Monday, May 28, 2018

Innovation Exists Here - 4 Examples

Warning: this is a lengthy blog post. I could have broken it up, but I think it would do a disservice to the overall theme of the thought, which came to me as I slept and was scribbled on a used envelope during the night so I wouldn't forget.

I looked up the word innovation to ensure I was using it correctly. said it was the introduction of something new, or a new method, idea, or device. I think my four examples fit quite well.

1) Grade 5 Science Inquiry with Ms. Daley's Class

While other school districts are closing for the summer, we have a month of school left and we still have so much to do! Ms. Daley, our Grade 5-6 teacher, booked some partner time with me for May and June. We chatted and planned and decided that we'd incorporate some green screen technology use into what we'd do together. After realizing how very little time we had left, we chose to keep the green screen work but refocus on a science topic instead of the language arts one we originally planned. The Grade 6s are studying space and the 5s have properties of and changes in states of matter. Since there were two of us educators, we also felt like it would be effective if we uncovered some of the content separately by grade. This is what led me to the staff room kitchen, and to some odd kitchen science experiments.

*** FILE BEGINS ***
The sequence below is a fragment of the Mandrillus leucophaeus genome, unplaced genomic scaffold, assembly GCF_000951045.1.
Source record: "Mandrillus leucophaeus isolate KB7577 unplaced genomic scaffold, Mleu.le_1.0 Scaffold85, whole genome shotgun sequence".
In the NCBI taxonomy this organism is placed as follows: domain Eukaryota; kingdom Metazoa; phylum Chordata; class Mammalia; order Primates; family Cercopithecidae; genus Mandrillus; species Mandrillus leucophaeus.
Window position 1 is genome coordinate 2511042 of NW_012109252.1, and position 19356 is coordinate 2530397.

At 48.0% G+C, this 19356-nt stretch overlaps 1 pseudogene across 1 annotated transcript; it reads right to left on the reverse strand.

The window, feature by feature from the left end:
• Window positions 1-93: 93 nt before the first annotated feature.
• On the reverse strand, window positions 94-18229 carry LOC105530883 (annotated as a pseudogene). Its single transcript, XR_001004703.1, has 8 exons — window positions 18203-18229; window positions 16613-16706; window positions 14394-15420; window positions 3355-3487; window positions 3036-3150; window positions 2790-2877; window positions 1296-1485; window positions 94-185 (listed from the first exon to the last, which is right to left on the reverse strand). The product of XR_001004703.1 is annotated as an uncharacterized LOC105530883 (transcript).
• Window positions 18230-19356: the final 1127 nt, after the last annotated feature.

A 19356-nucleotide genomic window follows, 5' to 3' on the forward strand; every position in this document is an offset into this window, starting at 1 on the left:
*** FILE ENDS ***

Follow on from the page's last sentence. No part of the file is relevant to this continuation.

We talked about the connections between changing states of matter and food. Students came up with plenty of examples. Our first challenge was to make popsicles. Easy, right? Well, not when you have to design the mold for it. How would the teams ensure that the liquid that turns into a solid adheres to the holder/stick but not to the container? How would the stick stay upright in the liquid? I loved that each group designed a different solution. One group used binder clips; one group used aluminum foil; one made Ts out of their sticks to balance on the cup lid and another used plastic wrap with an ice cube tray. There was some great innovating thinking happening!

Some groups finished early so we had a bonus challenge that went completely awry but in good ways. We were simply going to melt chocolate chips so we could examine the difference between it in its solid and liquid states. However, I burned the chocolate. We had to take the smoky mess outside. Fact - the students still ate it. Surprising fact - some of them said the scorched monstrosity tasted good!

Burnt chocolate!

We'll post our theories about why the chocolate burned instead of melted on their Google Classroom.

2) The Silver Birch Quiz Bowl and new Buzzer System